Baroness Symons of Vernham Dean: My Lords, I strongly agree with what the noble Lord says about Turkey's contribution to the security of the region. I also join him in the emphasis that he puts on Turkey's value as a partner in NATO. Together with all the other NATO allies, Turkey signed up to supporting the ESDP at the alliance's 1999 Washington summit. To that end, we are working with Turkey to gain agreement to proceed with the detailed implementation of the Washington summit decisions. We believe that the ESDP will enable Turkey to work effectively with the EU on defence matters, but the noble Lord is right--and I do not disguise the fact--that there is a great deal still to discuss. Those discussions are progressing.

Lord Hylton: My Lords, the Minister mentioned prisons. Does she accept that there are 10,000 political prisoners in Turkey, many of whom were convicted before military tribunals? Will the Government do their best to ensure that there is detailed monitoring of the change from communal cells to individual cells because of the strong fears of victimisation as a result of the change of regime?

Baroness Symons of Vernham Dean: My Lords, we remain concerned about the conditions in Turkey's prisons. We are concerned, for example, about the recent arrest of 18 women and one man for making allegations about torture, and particularly about rape, during periods when they were in custody. That has worrying implications. We continue to monitor that case and other cases of alleged abuse in Turkish prisons. The noble Lord makes a point about military courts. It is important to note that the accession partnership urges Turkey to align the constitutional role of the national security council as an advisory body to the government in accordance with the practice of other EU member states. By pressing forward on that point, we are looking at the role of the military in Turkish courts.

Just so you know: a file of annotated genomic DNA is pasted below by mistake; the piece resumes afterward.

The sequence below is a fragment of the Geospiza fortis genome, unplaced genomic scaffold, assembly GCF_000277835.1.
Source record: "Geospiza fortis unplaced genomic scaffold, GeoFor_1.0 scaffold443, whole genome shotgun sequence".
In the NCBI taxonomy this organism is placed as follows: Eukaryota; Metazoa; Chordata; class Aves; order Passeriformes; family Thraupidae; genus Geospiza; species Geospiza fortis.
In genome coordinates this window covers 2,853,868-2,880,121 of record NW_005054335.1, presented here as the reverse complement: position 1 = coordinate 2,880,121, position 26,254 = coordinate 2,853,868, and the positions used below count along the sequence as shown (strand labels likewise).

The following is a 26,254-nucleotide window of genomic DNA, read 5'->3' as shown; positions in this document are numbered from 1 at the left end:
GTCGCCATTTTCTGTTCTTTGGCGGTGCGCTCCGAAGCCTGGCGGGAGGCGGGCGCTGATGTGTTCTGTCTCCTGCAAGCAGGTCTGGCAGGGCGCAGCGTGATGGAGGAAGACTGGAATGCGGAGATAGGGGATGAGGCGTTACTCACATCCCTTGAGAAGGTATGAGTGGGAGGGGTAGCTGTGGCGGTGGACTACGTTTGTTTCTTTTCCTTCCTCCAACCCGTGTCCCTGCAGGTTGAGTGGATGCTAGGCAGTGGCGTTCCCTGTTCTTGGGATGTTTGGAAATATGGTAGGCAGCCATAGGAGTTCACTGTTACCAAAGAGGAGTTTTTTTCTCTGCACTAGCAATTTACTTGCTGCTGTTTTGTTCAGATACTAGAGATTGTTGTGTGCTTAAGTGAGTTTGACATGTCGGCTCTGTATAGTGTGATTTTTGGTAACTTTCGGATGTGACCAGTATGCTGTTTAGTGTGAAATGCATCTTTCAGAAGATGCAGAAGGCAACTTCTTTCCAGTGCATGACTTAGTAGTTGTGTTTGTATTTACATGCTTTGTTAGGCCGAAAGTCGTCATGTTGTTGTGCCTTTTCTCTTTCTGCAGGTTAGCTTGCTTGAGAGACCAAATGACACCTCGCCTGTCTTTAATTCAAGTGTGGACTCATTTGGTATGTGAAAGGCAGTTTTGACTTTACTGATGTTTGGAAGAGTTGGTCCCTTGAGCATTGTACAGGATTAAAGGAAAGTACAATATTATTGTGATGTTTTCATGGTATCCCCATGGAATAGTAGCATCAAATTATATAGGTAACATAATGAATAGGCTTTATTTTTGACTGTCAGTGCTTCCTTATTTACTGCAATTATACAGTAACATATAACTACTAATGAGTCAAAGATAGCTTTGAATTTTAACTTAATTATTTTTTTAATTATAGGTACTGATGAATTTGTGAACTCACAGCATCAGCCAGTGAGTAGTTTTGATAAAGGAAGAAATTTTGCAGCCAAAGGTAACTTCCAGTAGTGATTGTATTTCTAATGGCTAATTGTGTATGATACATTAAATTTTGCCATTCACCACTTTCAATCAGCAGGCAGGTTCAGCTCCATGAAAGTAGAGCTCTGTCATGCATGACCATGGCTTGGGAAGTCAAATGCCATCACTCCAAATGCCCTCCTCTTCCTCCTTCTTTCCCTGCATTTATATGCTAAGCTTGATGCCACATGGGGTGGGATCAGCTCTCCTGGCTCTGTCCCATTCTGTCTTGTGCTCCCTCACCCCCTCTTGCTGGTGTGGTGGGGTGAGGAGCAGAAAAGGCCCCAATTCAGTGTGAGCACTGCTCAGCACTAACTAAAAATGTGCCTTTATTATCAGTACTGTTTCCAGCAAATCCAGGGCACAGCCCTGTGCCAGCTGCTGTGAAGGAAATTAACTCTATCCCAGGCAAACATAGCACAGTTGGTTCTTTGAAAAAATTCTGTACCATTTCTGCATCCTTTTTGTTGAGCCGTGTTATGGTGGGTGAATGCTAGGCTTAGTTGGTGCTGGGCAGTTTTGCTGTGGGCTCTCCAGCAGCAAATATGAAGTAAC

Lord Elton: My Lords, who decides whether Turkey has met the Copenhagen requirements and by what means will this country be able to ensure that they are met?

Baroness Symons of Vernham Dean: My Lords, there is an annual assessment of how Turkey is complying with the detailed specifications put forward

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in the partnership agreement. That is done every year in November. It will be done again this November. It will be a matter for the Commission in the first place--I look to my officials on that point--which will then advise member states. It is important to remember that the Copenhagen political criteria are the starting point for all the candidates for EU membership. In that respect, Turkey is no different. Turkey is not being asked to cross any particular hurdle that current EU members or other states currently going through the acquis process have not had to cross. The annual assessment is the important point.


2.57 p.m.

Lord Renton of Mount Harry asked Her Majesty's Government:

    By what means they intend to restore profitability to British agriculture.

The Parliamentary Under-Secretary of State, Department for Environment, Food and Rural Affairs (Lord Whitty): My Lords, these are difficult times for British agriculture and the Government are working hard to help the industry tackle the challenges that it faces. We have already introduced measures worth £1.35 billion. However, in addition to the difficult process of recovery from foot and mouth disease, further changes will be necessary in farming and the food chain and on the framework of the CAP to achieve a sustainable long-term future. The Government will shortly announce a policy commission on the future of food and farming.